Rev. Michael Barton, pastor of Ebenezer Baptist Church in Forkland, was present and seemed to be the spokesperson for many in the audience who opposed the County Commission’s efforts to acquire Carver Middle School. Many of those in the audience were among his parishioners.
It should also be noted that Mayor Raymond Steele of Eutaw, proposed Rev. Barton to be employed by the City as Recreational Coordinator, if the City’s proposal for the school facilities is accepted by the Board of Education. Steele proposed employing Rev. Barton at the November 14 City Council meeting but withdrew the proposal before a vote since Eutaw Council members were reluctant to vote on staffing before the facilities had been secured.
Many in the audience echoed the sentiments of Commissioners Cockrell and Turner which were in favor of Eutaw purchasing Carver School, however Carl Davis suggested that the county and city come together and devise a plan for joint purchase.
It should be noted that a purchase by the city is for the city; whereas the county would be obligated to serve all of Greene County.
The commission voted to allow the Coroner to establish an office in the space above the Law Library, where the Society of Folk Arts & Culture currently stores it equipment and artifacts related to the production of the annual Black Belt Folk Roots Festival. The county is obligated to provide suitable work space for the Coroner.
In a previous conversation, Commission Chairperson Tennyson Smith stated he would work with the Society in securing suitable space for the festival equipment.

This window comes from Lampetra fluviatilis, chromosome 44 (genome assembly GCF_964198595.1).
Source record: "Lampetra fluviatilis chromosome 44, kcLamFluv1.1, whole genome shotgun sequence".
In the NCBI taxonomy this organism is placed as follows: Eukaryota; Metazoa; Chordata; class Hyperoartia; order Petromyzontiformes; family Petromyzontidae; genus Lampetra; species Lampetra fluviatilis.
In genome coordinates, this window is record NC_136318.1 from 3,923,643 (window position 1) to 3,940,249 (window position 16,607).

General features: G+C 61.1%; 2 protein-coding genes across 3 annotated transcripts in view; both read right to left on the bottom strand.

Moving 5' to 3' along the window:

In other business the commission acted on the following:
* Approved RDS to collect lodging taxes and authorize chairman to sign necessary documents.
* Approved vacating un-named road off CR 203 with attorney filing necessary papers with Judge of Probate.
* Approved to consider agreement with JM Woods for sale of three dump trucks for June action.
* Tabled filling two vacant equipment operator positions.
* Approved joining lawsuit in regards to the Opioid epidemic and authorize Chairman to sign all necessary documents.
Approved travel for Probate Judge, Chief Clerk – Jan 16-19 in Montgomery.
Approved financial report and payment of claims as presented by CFO Paula Bird.
The CFO’s financial report included the following:Total Fund Balance as of Nov. 17, 2017, was $2,191,254.71. Total funds in banks – $4,061,096.44; total investments – $800,180.54; total ion Bank of New York – $358,521.42. Accounts payable totaled $500,574.95; Payroll Transfers totaled $242,520.89; Other Transfers totaled $71,398.97; Fiduciary $144,908; Total – $959,402.81.